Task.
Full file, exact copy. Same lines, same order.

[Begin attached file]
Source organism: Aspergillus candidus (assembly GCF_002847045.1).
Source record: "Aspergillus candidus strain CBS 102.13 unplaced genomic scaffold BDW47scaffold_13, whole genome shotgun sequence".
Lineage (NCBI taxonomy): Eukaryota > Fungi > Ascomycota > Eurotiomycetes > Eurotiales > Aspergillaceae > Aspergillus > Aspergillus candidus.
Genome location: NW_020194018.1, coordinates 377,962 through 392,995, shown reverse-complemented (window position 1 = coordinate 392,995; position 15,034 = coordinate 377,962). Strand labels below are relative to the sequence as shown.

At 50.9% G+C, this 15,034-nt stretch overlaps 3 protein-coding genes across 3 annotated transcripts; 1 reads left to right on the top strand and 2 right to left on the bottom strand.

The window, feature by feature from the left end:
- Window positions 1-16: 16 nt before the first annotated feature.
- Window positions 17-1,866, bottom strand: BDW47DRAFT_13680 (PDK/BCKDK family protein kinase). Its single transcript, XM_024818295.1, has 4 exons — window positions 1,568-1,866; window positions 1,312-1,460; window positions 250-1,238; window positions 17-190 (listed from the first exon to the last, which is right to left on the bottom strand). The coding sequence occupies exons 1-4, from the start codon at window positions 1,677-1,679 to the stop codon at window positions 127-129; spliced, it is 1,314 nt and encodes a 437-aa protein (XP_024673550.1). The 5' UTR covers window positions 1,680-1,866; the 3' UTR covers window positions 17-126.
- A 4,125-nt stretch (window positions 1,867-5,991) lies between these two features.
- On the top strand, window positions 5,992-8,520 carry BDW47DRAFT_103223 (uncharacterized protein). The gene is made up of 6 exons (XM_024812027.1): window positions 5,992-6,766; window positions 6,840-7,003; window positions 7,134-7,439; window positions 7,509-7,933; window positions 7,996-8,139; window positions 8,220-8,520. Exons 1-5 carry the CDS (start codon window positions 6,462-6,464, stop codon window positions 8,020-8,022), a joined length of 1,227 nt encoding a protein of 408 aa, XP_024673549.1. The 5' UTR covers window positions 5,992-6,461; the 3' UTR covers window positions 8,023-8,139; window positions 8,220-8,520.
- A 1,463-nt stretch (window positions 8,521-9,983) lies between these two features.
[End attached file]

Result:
Source organism: Aspergillus candidus (assembly GCF_002847045.1).
Source record: "Aspergillus candidus strain CBS 102.13 unplaced genomic scaffold BDW47scaffold_13, whole genome shotgun sequence".
Lineage (NCBI taxonomy): Eukaryota > Fungi > Ascomycota > Eurotiomycetes > Eurotiales > Aspergillaceae > Aspergillus > Aspergillus candidus.
Genome location: NW_020194018.1, coordinates 377,962 through 392,995, shown reverse-complemented (window position 1 = coordinate 392,995; position 15,034 = coordinate 377,962). Strand labels below are relative to the sequence as shown.

At 50.9% G+C, this 15,034-nt stretch overlaps 3 protein-coding genes across 3 annotated transcripts; 1 reads left to right on the top strand and 2 right to left on the bottom strand.

The window, feature by feature from the left end:
- Window positions 1-16: 16 nt before the first annotated feature.
- Window positions 17-1,866, bottom strand: BDW47DRAFT_13680 (PDK/BCKDK family protein kinase). Its single transcript, XM_024818295.1, has 4 exons — window positions 1,568-1,866; window positions 1,312-1,460; window positions 250-1,238; window positions 17-190 (listed from the first exon to the last, which is right to left on the bottom strand). The coding sequence occupies exons 1-4, from the start codon at window positions 1,677-1,679 to the stop codon at window positions 127-129; spliced, it is 1,314 nt and encodes a 437-aa protein (XP_024673550.1). The 5' UTR covers window positions 1,680-1,866; the 3' UTR covers window positions 17-126.
- A 4,125-nt stretch (window positions 1,867-5,991) lies between these two features.
- On the top strand, window positions 5,992-8,520 carry BDW47DRAFT_103223 (uncharacterized protein). The gene is made up of 6 exons (XM_024812027.1): window positions 5,992-6,766; window positions 6,840-7,003; window positions 7,134-7,439; window positions 7,509-7,933; window positions 7,996-8,139; window positions 8,220-8,520. Exons 1-5 carry the CDS (start codon window positions 6,462-6,464, stop codon window positions 8,020-8,022), a joined length of 1,227 nt encoding a protein of 408 aa, XP_024673549.1. The 5' UTR covers window positions 5,992-6,461; the 3' UTR covers window positions 8,023-8,139; window positions 8,220-8,520.
- A 1,463-nt stretch (window positions 8,521-9,983) lies between these two features.